Although this operation may take only a few minutes, if you try to copy the original repository to another remote repository instead of a local one, the process will take nearly an hour, even though there are fewer than 100 commits. Subversion has to clone one revision at a time and then push it back into another repository – it’s ridiculously inefficient, but it’s the only easy way to do this.
Now that you have a Subversion repository to which you have write access, you can go through a typical workflow.
You’ll start with the
git svn clone command, which imports an entire Subversion repository into a local Git repository.
Remember that if you’re importing from a real hosted Subversion repository, you should replace the
file:///tmp/test-svn here with the URL of your Subversion repository:
$ git svn clone file:///tmp/test-svn -T trunk -b branches -t tags Initialized empty Git repository in /private/tmp/progit/test-svn/.git/ r1 = dcbfb5891860124cc2e8cc616cded42624897125 (refs/remotes/origin/trunk) A m4/acx_pthread.m4 A m4/stl_hash.m4 A java/src/test/java/com/google/protobuf/UnknownFieldSetTest.java A java/src/test/java/com/google/protobuf/WireFormatTest.java … r75 = 556a3e1e7ad1fde0a32823fc7e4d046bcfd86dae (refs/remotes/origin/trunk) Found possible branch point: file:///tmp/test-svn/trunk => file:///tmp/test-svn/branches/my-calc-branch, 75 Found branch parent: (refs/remotes/origin/my-calc-branch) 556a3e1e7ad1fde0a32823fc7e4d046bcfd86dae Following parent with do_switch Successfully followed parent r76 = 0fb585761df569eaecd8146c71e58d70147460a2 (refs/remotes/origin/my-calc-branch) Checked out HEAD: file:///tmp/test-svn/trunk r75
This runs the equivalent of two commands –
git svn init followed by
git svn fetch – on the URL you provide.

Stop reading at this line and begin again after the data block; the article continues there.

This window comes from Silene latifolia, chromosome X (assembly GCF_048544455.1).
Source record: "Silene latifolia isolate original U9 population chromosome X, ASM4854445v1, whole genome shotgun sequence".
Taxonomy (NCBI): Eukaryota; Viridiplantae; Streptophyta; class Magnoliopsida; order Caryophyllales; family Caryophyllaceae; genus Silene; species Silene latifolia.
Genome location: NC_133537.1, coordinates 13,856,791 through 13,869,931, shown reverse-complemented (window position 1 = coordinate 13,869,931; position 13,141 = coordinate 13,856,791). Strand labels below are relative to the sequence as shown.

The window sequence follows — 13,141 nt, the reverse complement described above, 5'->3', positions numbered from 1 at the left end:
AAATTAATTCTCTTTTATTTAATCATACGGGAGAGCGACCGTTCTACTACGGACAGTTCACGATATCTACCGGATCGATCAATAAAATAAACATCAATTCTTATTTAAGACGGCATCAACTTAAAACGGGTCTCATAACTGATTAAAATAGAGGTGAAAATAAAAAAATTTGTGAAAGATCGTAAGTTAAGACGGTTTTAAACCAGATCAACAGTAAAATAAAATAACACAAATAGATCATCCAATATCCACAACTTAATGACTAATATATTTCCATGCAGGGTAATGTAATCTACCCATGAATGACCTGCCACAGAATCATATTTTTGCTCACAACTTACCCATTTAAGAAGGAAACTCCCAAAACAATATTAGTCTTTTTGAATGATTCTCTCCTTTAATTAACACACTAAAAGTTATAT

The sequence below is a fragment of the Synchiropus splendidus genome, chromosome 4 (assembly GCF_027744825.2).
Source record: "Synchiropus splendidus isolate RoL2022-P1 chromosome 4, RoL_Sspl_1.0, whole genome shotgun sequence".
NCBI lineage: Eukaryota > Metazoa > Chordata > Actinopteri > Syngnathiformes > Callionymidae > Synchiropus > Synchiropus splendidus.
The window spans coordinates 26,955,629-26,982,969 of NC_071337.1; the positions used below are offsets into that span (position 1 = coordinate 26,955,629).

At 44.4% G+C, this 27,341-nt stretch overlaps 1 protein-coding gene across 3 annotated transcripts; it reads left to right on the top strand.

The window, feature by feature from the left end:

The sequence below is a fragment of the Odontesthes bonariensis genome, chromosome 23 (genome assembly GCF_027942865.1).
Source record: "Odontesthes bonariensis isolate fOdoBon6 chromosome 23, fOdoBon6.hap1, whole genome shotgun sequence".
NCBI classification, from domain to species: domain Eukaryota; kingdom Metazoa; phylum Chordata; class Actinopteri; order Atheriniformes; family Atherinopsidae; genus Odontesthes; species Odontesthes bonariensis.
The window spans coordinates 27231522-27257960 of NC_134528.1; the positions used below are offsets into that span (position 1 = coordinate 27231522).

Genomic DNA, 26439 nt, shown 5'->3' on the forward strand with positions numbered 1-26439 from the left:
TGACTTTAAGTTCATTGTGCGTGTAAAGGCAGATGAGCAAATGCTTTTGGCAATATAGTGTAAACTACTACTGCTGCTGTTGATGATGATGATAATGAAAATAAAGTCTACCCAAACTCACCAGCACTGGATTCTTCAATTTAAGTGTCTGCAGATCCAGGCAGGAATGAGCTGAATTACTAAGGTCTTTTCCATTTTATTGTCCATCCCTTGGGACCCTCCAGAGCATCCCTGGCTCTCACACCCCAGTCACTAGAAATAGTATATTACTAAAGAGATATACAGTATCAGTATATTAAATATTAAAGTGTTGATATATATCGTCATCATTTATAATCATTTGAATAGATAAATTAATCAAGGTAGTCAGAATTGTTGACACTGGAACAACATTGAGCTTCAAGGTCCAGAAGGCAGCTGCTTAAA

This can take a while.
The test project has only about 75 commits and the codebase isn’t that big, but Git has to check out each version, one at a time, and commit it individually.
For a project with hundreds or thousands of commits, this can literally take hours or even days to finish.
-T trunk -b branches -t tags part tells Git that this Subversion repository follows the basic branching and tagging conventions.
If you name your trunk, branches, or tags differently, you can change these options.
Because this is so common, you can replace this entire part with
-s, which means standard layout and implies all those options.
The following command is equivalent:
$ git svn clone file:///tmp/test-svn -s
At this point, you should have a valid Git repository that has imported your branches and tags:
$ git branch -a * master remotes/origin/my-calc-branch remotes/origin/tags/2.0.2 remotes/origin/tags/release-2.0.1 remotes/origin/tags/release-2.0.2 remotes/origin/tags/release-2.0.2rc1 remotes/origin/trunk
Note how this tool manages Subversion tags as remote refs.
Let’s take a closer look with the Git plumbing command
$ git show-ref 556a3e1e7ad1fde0a32823fc7e4d046bcfd86dae refs/heads/master 0fb585761df569eaecd8146c71e58d70147460a2 refs/remotes/origin/my-calc-branch bfd2d79303166789fc73af4046651a4b35c12f0b refs/remotes/origin/tags/2.0.2 285c2b2e36e467dd4d91c8e3c0c0e1750b3fe8ca refs/remotes/origin/tags/release-2.0.1 cbda99cb45d9abcb9793db1d4f70ae562a969f1e refs/remotes/origin/tags/release-2.0.2 a9f074aa89e826d6f9d30808ce5ae3ffe711feda refs/remotes/origin/tags/release-2.0.2rc1 556a3e1e7ad1fde0a32823fc7e4d046bcfd86dae refs/remotes/origin/trunk
Git doesn’t do this when it clones from a Git server; here’s what a repository with tags looks like after a fresh clone:
$ git show-ref c3dcbe8488c6240392e8a5d7553bbffcb0f94ef0 refs/remotes/origin/master 32ef1d1c7cc8c603ab78416262cc421b80a8c2df refs/remotes/origin/branch-1 75f703a3580a9b81ead89fe1138e6da858c5ba18 refs/remotes/origin/branch-2 23f8588dde934e8f33c263c6d8359b2ae095f863 refs/tags/v0.1.0 7064938bd5e7ef47bfd79a685a62c1e2649e2ce7 refs/tags/v0.2.0 6dcb09b5b57875f334f61aebed695e2e4193db5e refs/tags/v1.0.0
Git fetches the tags directly into
refs/tags, rather than treating them remote branches.
Committing Back to Subversion
Now that you have a working repository, you can do some work on the project and push your commits back upstream, using Git effectively as a SVN client. If you edit one of the files and commit it, you have a commit that exists in Git locally that doesn’t exist on the Subversion server:
$ git commit -am 'Adding git-svn instructions to the README' [master 4af61fd] Adding git-svn instructions to the README 1 file changed, 5 insertions(+)
Next, you need to push your change upstream.
Notice how this changes the way you work with Subversion – you can do several commits offline and then push them all at once to the Subversion server.
To push to a Subversion server, you run the
git svn dcommit command: